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Baluard: Artisan Bakery and Easy Bread Recipe

I never normally make bread at home because I think it’s going to be too difficult and time consuming. So I was  delighted to attend a bread making master class run by what I consider to be the best bakery in Barcelona, Baluard, organised by the Barcelona Women’s Network.

One of the reasons that I love Baluard is that I find that I don’t experience the same amount of bloating after eating their bread. I believe the secret behind this and other artisan breads is the long resting times for the dough. This enables fermentation of the flour which makes it digestible. Mass produced breads contain more additives and gluten to allow a faster turnaround time, but is not so kind on the belly.

Anna Bellsolà Baluard’s owner, master bread maker and author of the book “Pan en Casa: Del Horno al Corazón” is passionate about teaching the proper mixing, kneading, fermenting, shaping and baking techniques to make a wide variety of crispy, crusty breads from around the world.

I invite you to experience the simple pleasure of baking your own bread, using this simple recipe.

Start your dough the night before you want to bake the bread. It’s easy to make and doesn’t require much effort, but the dough is like a toddler that needs to rest lots.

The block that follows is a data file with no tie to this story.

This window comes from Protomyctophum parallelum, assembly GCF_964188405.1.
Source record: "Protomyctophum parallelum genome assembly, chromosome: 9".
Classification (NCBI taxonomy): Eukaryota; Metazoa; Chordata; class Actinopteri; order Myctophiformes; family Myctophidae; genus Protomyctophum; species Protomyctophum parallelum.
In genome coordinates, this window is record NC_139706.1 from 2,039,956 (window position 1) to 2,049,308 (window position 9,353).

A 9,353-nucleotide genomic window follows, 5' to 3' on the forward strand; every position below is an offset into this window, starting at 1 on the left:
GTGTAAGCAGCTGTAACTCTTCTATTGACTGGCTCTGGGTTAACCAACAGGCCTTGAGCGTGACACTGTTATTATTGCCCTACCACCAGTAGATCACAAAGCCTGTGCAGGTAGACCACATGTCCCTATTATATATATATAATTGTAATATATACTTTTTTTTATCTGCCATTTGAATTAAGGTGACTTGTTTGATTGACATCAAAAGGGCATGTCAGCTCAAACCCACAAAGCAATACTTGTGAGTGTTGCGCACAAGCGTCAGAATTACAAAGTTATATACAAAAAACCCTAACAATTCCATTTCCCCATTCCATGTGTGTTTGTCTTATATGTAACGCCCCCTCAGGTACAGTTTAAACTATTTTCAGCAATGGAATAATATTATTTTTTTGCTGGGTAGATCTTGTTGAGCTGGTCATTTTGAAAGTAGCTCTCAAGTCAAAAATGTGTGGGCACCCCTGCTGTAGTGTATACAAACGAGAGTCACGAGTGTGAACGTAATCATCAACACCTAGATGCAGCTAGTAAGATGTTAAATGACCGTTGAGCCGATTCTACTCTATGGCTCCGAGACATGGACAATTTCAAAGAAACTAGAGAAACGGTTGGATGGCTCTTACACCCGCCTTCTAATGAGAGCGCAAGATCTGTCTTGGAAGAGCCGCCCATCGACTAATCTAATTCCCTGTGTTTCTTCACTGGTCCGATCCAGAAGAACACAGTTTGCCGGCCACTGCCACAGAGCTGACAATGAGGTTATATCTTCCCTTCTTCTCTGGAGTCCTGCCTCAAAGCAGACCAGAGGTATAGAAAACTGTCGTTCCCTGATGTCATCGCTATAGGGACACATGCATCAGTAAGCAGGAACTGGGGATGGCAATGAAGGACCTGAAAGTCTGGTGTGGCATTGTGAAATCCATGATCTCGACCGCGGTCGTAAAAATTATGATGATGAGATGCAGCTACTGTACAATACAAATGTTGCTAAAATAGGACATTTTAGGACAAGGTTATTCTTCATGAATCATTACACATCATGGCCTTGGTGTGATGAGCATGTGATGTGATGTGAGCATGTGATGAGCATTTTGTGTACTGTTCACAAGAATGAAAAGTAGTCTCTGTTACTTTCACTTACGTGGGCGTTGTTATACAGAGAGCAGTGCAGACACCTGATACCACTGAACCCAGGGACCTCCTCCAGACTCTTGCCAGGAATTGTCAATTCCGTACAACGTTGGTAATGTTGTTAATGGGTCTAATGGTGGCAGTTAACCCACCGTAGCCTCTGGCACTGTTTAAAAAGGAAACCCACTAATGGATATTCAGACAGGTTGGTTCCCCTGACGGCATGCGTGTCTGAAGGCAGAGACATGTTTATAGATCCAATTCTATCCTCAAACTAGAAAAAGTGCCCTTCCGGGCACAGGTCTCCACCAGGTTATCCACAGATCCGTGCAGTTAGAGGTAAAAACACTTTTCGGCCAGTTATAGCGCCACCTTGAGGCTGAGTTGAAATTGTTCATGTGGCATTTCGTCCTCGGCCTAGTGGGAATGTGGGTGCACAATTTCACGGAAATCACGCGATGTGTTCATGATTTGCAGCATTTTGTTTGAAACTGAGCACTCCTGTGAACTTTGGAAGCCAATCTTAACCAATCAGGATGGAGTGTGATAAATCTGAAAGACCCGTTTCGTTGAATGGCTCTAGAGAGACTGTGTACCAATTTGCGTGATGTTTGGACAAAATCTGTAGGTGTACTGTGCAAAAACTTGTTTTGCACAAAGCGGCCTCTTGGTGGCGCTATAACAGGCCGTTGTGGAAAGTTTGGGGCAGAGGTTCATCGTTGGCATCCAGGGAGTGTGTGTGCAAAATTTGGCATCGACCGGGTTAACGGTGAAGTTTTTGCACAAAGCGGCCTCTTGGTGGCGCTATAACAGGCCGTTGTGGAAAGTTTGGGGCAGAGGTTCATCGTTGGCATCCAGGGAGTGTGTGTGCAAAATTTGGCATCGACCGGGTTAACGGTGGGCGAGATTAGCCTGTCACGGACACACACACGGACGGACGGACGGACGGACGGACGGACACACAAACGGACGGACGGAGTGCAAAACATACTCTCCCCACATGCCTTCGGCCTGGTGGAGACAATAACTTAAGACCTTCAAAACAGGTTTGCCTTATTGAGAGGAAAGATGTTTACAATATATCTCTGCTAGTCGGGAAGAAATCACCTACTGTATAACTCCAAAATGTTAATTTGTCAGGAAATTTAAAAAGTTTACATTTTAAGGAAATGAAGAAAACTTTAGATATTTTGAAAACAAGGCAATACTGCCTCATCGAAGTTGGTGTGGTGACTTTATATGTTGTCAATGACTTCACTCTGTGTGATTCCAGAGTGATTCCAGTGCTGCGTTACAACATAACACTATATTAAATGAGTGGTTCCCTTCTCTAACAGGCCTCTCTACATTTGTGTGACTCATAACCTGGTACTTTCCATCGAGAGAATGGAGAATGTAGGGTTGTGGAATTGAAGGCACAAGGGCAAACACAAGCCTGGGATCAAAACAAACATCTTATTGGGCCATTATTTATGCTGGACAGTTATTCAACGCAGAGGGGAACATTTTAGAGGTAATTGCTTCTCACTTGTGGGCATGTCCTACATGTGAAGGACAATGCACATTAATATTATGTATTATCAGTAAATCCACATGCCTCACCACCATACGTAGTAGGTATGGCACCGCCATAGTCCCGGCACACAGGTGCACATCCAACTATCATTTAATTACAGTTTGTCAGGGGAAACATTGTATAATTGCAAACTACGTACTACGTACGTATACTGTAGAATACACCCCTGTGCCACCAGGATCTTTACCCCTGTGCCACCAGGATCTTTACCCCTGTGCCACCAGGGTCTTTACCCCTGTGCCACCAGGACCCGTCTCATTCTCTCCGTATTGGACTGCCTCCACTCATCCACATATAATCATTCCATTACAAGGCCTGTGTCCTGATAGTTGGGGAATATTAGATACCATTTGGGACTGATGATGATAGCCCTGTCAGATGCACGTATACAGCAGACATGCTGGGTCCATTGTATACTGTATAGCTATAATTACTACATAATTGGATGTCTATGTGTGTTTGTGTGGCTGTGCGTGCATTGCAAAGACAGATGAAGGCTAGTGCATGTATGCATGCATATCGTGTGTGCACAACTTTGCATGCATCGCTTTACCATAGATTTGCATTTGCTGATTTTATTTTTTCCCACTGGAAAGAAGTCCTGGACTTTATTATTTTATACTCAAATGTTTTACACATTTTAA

500g strong bread making flour
325g cold water
5g fresh yeast (not powdered)
10g salt

Loving preparation

Mix – Mix all the ingredients in a food processor or mixing bowl until the dough starts coming away from the edges and you can form a ball.

Rest – Place the dough ball in a mixing bowl, brushed with olive oil and covered with cling film (plastic wrap) now let the dough rest overnight in the fridge. The dough should be doubled in size, with bubbles on the surface.

Knead and Rest – Turn the dough out of the mixing bowl onto a generously floured surface, can be wood or stone/marble. Sprinkle a little flour on the top of the dough. Then fold the dough once or twice upon itself. Cover it loosely with the plastic wrap and let it sit for 20 minutes. This relaxes the dough and makes it easier to work with, just like a toddler.

Shape and Rest – Place the dough on a floured surface, sprinkle more flour on the dough to stop it sticking and use your hands to shape the dough into rolls or a loaf. Let the dough rest again at room temperature for 15-20 minutes whilst you preheat the oven to 210°C (482°F).

Bake – Place the dough balls on a baking tray (or a pizza stone if you have one) on the low rack of the oven.

Tip: In commercial ovens they would now inject steam into the oven. Anna’s tip was to throw a couple of ice cubes into the base of eth oven to give a blast of steam.

The bread is ready when the crust is a deep brown colour and hard, if you tap the base it should sound hollow, about 15-20 minutes depending on your oven. Remove and cool completely on a rack.

Enjoy slathered in butter or drizzled with your favourite olive oil.

Anna Bellsolà

T. 932 211 208
c/ Baluard, 38 – 40 bajos
08003 Barcelona

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